The remnants of an entire black community pushed out by the creation of Central Park in the 1850s are being given new life thanks to a team of anthropologists and historians who have been busy digging up the items for the past eight weeks.
Settled in the 1820s, Seneca Village was a mostly black community of 260 residents, comprised of working- and middle-class property owners, the New York Times explains. It stretched from 82nd to 89th streets, between what were then Seventh and Eighth avenues.
The community has been a subject of fascination and scholarly study for the Institute for the Exploration of Seneca Village History, a consortium of three professors from City College, Barnard College and New York University. After winning permission from the city eight weeks ago to excavate in an area of the park near 85th Street and Central Park West, the group has steadily been uncovering a wealth of material not discovered in previous borings, the New York Times reports.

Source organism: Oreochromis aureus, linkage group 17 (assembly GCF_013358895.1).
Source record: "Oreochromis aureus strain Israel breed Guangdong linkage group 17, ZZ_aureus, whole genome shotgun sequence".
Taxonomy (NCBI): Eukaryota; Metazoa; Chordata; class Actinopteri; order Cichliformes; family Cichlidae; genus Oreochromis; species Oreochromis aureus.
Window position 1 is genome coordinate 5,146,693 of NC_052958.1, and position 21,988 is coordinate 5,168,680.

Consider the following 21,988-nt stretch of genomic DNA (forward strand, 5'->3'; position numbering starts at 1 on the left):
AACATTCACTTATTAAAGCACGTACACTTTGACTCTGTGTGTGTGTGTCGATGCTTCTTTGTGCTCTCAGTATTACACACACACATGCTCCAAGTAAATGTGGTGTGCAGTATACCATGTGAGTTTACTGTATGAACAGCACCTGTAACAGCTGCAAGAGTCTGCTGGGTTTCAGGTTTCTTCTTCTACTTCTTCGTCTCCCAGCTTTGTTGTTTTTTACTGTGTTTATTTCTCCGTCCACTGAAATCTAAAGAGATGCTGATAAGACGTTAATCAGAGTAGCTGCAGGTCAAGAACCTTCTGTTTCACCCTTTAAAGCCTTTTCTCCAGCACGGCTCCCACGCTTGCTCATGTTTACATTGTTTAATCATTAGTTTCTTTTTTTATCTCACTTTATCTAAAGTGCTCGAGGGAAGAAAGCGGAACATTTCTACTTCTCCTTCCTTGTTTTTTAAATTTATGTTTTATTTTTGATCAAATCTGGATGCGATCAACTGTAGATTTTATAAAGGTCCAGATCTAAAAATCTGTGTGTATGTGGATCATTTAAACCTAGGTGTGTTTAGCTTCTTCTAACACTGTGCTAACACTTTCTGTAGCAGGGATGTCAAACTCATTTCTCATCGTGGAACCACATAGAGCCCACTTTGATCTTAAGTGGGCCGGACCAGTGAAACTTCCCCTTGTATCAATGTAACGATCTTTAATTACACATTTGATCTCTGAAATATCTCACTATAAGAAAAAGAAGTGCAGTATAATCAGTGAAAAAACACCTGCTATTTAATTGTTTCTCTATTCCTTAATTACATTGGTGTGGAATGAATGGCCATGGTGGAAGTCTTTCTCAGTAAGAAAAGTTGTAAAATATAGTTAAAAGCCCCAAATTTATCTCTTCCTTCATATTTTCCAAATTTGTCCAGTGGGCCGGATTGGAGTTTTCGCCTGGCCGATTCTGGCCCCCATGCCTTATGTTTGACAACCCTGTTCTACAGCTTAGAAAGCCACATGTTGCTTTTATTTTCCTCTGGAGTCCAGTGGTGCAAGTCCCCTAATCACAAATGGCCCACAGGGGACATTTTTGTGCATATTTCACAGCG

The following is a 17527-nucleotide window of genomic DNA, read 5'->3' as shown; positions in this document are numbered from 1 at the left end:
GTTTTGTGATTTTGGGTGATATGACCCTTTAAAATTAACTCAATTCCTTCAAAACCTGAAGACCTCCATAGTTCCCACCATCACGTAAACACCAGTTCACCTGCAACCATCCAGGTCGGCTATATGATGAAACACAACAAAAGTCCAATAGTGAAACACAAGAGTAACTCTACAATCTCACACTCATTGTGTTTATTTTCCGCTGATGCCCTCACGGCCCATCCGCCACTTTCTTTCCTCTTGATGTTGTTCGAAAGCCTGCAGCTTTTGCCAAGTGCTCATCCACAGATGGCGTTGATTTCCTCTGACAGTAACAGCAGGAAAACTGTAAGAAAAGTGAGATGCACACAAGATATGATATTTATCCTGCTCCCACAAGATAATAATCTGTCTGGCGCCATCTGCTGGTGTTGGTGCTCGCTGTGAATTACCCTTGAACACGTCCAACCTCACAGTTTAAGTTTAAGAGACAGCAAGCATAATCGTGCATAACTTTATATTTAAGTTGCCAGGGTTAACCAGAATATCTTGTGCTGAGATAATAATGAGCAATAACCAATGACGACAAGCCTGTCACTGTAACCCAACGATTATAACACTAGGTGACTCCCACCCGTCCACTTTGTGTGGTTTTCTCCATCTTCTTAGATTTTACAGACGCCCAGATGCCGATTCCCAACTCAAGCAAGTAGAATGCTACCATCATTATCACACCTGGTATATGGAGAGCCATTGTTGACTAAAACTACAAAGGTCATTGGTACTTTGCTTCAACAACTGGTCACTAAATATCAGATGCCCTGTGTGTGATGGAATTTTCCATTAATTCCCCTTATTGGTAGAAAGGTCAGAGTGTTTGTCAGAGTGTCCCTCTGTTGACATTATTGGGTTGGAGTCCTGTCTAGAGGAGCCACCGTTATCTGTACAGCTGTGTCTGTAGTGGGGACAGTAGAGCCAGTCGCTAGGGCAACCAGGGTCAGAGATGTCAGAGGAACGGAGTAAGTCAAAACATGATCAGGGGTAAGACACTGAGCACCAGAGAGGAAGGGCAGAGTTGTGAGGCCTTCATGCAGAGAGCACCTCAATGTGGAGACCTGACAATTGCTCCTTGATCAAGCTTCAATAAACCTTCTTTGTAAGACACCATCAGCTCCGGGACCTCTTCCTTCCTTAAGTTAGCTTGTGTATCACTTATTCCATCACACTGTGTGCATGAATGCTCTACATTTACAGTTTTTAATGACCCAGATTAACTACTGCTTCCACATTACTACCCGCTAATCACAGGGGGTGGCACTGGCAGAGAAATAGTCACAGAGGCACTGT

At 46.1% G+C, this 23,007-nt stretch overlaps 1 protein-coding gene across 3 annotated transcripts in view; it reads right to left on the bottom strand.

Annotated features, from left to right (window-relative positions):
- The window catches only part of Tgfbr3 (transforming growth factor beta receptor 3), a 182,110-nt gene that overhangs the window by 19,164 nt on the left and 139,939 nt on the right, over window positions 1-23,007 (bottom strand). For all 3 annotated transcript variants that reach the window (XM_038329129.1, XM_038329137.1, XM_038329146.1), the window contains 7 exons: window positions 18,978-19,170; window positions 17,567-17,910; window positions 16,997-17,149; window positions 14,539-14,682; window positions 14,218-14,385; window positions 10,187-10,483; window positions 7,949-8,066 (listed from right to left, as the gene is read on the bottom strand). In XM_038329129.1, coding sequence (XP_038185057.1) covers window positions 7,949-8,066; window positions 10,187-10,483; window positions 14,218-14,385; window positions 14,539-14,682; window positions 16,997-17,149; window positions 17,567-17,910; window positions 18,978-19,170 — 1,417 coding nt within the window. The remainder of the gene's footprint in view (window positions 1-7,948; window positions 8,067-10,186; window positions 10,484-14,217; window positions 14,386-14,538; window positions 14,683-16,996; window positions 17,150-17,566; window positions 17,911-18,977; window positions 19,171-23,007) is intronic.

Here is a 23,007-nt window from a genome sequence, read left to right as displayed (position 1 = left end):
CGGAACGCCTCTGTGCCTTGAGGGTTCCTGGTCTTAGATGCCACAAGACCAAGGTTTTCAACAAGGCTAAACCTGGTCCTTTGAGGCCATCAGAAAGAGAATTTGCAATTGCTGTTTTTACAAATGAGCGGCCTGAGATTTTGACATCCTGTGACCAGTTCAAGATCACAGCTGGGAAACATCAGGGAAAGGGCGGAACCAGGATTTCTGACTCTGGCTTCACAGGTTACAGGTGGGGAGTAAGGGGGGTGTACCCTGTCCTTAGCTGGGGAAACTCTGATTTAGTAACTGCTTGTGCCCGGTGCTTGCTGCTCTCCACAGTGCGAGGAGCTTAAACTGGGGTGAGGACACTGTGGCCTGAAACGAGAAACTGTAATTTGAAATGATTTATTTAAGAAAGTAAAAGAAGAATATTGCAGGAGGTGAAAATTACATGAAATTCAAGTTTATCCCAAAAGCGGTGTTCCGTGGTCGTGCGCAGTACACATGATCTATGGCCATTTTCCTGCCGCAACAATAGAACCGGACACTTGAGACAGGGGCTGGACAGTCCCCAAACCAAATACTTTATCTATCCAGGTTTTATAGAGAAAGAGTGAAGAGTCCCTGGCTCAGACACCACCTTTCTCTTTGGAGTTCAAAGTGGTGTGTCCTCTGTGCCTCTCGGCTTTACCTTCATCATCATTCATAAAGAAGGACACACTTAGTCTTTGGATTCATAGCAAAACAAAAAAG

This dig, which will end on Friday, has already turned up 250 bags of items. Anthropology college students interning with the consortium told the Times of some more moving, powerful finds -- things like a leather and fabric shoe, clay pipes, bones from animals that had been butchered.
The institute plans to hold an open house at the site on Oct. 25, and hopes to eventually mount an exhibition based on the dig.